Tuesday, June 23, 2009

Holiday in Scotland and Visit The Bowmore Distillery

By Rachel Wilson

If you are a Scotch Whisky enthusiast, planning to visit Scotland in the near future, Islay could be just the place for you.. Islay (pronounced eye-la) is the Hebridean island home to eight whisky distilleries producing some of the most sought after single malt whiskies in the world, the industry providing an important source of income to the island along with farming and fishing.

In total there are eight distilleries on Islay (pronounced eye-la) with seven of them dotted around 130 miles of scenic coastline. If you are planning a stay on the island there is plenty of excellent accommodation and whisky enthusiasts will be pleased to know that there is holiday accommodation at the Bowmore Distillery in the town of Bowmore. Guests are treated to a complementary tour of the distillery and the chance to relax with a wee dram!

The first people to set up stills and produce whisky on Islay are thought to have been Irish monks in the 14th century The monks found the island so suited to the production of what was known as Uisage Beathe (water of life) because of the unlimited supply of peat and pure soft water in the lochs and rivers, and an early strain of barley was grown by the crofters known as Bere.

Bowmore is the oldest distillery on Islay where it has stood on the shores of Loch Indaal in the town of Bowmore since 1779. It was started by a local merchant David Simpson who built the distillery and began producing the whisky which, in years to come would be sought after the world over. The distillery has changed hands four times in the last two hundred years and is now owned by Morrison Bowmore distillers who have owned it since 1994 and who carry on the traditional methods of production.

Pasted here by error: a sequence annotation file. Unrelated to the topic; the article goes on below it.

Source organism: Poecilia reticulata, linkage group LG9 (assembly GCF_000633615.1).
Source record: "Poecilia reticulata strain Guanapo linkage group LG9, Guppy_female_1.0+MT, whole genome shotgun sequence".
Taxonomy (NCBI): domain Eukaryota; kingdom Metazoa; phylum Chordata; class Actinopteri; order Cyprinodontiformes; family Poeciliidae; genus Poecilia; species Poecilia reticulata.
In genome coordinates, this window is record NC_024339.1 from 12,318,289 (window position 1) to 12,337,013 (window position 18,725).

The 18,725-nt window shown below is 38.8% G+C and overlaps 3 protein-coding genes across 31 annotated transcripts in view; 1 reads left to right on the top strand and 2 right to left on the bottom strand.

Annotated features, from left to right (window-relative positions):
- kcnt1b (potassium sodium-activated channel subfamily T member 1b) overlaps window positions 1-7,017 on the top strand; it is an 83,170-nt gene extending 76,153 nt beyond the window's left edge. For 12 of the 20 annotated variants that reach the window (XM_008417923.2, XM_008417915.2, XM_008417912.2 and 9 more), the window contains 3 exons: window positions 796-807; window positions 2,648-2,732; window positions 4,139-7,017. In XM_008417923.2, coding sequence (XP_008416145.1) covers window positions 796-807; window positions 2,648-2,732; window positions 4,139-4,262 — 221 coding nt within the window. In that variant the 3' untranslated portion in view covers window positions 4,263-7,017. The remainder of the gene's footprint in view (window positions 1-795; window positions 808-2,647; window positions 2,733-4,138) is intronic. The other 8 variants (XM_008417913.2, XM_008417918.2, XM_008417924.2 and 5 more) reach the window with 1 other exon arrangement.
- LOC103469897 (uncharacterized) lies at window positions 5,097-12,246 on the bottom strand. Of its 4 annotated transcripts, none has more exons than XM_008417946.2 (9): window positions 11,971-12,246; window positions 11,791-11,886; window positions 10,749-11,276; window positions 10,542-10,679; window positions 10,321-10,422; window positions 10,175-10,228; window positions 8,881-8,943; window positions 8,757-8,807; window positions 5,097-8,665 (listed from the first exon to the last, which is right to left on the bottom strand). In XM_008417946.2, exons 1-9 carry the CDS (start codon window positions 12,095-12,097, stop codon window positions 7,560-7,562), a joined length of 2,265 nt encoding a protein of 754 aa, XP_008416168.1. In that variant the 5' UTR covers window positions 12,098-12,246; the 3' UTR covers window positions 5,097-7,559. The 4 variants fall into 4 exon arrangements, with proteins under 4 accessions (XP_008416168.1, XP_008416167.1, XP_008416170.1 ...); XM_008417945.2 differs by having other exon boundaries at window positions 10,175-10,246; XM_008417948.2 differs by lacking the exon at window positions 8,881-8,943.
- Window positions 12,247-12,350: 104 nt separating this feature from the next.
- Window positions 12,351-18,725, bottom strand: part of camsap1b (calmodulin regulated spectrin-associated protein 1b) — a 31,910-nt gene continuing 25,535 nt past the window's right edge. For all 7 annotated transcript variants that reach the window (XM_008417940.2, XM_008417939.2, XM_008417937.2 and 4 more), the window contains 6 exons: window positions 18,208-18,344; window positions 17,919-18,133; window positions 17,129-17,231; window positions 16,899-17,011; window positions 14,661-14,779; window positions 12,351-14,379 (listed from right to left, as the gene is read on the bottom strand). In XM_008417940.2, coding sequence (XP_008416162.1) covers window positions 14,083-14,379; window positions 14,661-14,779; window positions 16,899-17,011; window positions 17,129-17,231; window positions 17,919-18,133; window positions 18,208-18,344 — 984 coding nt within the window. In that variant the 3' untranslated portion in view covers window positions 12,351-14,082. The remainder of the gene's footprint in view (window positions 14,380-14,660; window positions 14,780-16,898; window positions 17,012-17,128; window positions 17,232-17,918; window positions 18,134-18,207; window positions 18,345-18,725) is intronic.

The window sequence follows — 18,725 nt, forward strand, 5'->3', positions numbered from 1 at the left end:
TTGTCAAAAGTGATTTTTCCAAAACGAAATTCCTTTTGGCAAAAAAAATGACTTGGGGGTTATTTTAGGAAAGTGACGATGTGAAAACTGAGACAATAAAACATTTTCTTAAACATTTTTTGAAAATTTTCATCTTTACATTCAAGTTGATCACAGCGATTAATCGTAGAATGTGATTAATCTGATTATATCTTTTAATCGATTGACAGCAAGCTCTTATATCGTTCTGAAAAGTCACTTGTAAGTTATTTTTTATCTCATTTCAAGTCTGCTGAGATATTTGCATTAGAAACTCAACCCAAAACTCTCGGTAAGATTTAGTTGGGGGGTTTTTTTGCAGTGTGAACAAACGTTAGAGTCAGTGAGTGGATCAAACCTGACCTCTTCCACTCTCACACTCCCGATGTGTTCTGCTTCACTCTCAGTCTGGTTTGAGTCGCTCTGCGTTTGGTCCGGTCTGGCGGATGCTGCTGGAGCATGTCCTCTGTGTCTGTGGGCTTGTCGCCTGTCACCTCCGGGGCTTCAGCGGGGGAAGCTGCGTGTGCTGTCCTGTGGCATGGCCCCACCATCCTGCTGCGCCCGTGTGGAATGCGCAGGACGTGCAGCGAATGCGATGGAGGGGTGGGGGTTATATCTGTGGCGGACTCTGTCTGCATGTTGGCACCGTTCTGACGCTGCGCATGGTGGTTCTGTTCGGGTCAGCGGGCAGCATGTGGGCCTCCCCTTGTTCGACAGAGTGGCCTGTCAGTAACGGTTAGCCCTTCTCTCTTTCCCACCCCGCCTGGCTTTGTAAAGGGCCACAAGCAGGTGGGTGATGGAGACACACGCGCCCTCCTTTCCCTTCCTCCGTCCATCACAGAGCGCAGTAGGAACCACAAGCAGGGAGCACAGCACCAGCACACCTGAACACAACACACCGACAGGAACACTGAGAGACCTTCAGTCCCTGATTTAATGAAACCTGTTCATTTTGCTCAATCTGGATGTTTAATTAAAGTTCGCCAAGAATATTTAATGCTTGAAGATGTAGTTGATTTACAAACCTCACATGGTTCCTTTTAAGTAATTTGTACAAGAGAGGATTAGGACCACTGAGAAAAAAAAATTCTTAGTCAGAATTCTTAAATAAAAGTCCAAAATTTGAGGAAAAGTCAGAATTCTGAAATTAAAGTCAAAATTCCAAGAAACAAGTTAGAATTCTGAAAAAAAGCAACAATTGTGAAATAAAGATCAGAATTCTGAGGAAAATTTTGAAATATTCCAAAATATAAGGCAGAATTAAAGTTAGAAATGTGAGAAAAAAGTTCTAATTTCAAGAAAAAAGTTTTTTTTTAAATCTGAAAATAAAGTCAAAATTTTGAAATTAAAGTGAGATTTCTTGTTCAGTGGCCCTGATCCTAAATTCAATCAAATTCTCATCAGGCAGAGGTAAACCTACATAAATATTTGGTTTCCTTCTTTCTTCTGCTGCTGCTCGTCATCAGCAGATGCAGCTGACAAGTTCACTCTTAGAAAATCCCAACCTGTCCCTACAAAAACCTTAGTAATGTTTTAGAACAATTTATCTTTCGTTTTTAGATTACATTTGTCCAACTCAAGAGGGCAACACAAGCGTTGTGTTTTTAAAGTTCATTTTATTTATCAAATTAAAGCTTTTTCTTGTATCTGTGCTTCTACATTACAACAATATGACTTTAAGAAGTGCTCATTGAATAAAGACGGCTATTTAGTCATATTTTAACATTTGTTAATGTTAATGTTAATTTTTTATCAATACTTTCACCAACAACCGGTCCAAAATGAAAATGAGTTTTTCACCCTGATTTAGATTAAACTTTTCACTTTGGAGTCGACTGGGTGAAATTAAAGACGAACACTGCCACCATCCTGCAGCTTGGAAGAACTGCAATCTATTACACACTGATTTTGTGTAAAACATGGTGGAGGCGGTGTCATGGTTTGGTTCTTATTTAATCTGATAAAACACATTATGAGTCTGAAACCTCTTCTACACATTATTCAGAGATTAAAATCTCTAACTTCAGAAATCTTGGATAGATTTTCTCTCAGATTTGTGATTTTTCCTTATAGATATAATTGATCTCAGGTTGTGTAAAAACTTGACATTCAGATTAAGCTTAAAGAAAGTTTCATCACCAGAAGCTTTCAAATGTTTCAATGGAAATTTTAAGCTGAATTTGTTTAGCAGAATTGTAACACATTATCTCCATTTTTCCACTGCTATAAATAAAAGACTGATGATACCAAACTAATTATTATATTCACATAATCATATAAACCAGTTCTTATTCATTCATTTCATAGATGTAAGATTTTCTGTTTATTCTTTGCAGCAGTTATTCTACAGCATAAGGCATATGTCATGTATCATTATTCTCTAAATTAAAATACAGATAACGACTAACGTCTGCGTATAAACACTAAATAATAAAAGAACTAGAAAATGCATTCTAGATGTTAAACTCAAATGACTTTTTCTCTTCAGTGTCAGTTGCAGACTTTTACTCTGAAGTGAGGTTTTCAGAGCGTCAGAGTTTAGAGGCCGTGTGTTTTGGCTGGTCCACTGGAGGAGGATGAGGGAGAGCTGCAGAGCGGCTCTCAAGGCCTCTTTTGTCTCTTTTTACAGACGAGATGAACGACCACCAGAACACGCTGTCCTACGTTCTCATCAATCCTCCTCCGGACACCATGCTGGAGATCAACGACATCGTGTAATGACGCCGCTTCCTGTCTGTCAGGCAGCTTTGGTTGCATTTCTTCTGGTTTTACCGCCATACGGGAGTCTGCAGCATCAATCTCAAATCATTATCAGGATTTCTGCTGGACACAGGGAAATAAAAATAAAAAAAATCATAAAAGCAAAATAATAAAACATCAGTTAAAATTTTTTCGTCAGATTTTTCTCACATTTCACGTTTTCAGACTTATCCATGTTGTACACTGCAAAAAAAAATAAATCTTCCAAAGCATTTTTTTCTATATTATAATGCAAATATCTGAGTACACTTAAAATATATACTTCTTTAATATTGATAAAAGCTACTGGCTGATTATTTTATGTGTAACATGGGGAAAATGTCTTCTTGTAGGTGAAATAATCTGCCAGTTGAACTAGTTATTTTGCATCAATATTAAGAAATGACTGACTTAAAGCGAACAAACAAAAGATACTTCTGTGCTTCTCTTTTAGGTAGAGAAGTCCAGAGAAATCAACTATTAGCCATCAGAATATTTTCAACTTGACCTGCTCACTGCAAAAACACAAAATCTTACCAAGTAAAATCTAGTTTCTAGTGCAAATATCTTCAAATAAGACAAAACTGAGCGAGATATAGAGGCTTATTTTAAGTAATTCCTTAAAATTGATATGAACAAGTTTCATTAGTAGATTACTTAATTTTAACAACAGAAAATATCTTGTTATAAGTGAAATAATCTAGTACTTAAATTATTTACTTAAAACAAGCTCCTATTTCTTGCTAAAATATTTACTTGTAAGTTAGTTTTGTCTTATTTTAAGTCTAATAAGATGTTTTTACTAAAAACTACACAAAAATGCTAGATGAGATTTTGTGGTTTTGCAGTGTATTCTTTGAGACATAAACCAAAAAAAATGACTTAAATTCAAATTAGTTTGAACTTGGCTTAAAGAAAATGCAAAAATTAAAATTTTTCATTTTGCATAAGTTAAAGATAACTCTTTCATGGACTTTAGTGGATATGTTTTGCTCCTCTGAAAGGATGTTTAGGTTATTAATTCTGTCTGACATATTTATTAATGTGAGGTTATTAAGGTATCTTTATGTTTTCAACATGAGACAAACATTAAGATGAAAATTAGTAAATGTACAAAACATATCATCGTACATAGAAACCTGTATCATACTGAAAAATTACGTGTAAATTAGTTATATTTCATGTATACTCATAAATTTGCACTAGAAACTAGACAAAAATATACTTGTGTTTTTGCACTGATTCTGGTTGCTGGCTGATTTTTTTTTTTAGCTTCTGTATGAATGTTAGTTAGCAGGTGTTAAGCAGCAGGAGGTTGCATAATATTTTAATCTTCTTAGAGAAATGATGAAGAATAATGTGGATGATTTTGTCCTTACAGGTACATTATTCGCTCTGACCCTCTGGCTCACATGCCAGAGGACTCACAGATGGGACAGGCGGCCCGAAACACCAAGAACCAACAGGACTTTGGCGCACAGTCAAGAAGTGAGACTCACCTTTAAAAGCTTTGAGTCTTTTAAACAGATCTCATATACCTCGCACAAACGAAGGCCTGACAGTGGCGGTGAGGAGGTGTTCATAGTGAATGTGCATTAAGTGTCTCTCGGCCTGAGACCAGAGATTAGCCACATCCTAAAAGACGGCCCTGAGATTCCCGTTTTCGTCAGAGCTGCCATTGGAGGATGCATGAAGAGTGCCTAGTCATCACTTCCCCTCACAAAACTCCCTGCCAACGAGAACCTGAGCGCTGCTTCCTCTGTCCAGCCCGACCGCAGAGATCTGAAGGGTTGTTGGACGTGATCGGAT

A single malt whisky is the product of a single distillery and no two distilleries produce the same flavour and body. The distilleries to the south of Islay produce the most powerful medium bodied flavours with the use of the islands peat water for every stage of production, and those to the north produce much milder flavours since they use clear spring water. Bowmore is in the middle of the island and the flavour it produces comes between the two extremes having a warm smoky character with peaty, toffee flavours and some floral scents and traces of linseed oil.

During the winter gales sea spray carried on the wind soaks into the peat which covers the island and this adds to the distinctive quality of Islay malt whisky. Bowmore distillery uses the uncontaminated, peat laden water from the Laggan River, the peat is infused with the richness of the heather and other flora which grow on it and this enriches the flavour and colour of the whisky.

The traditional practice of floor malting the barley is dying out and Bowmore distillery is one of only a few left where this is still carried out. The malt is first soaked for up to 72 hours to allow it to germinate and then drained, spread out over the malting floor and turned regularly by the Maltman with a traditional wooden shovel to release the heat. The malt is then transferred to the kiln which is fired by the Islay peat, for drying and roasting.

At Bowmore distillery the traditional methods are still used and passed down by word of mouth. There is a very low turnover in the men who work at the distillery and most of them have worked there for many years, with the three stills men alone having thirty years of experience each. Five high quality and often prize winning single malt whiskies are produced and exported around the world. The famous Bowmore vaults are below sea level and are especially suitable for storing the whiskies in the damp atmosphere which stays at a constant temperature all year round. The whisky is stored in casks of Spanish and American oak which means that fully matured whiskies can be stored for many years. The men of Bowmore distillery see themselves as caretakers of the distillery so that the knowledge can be handed down for the generations to come.

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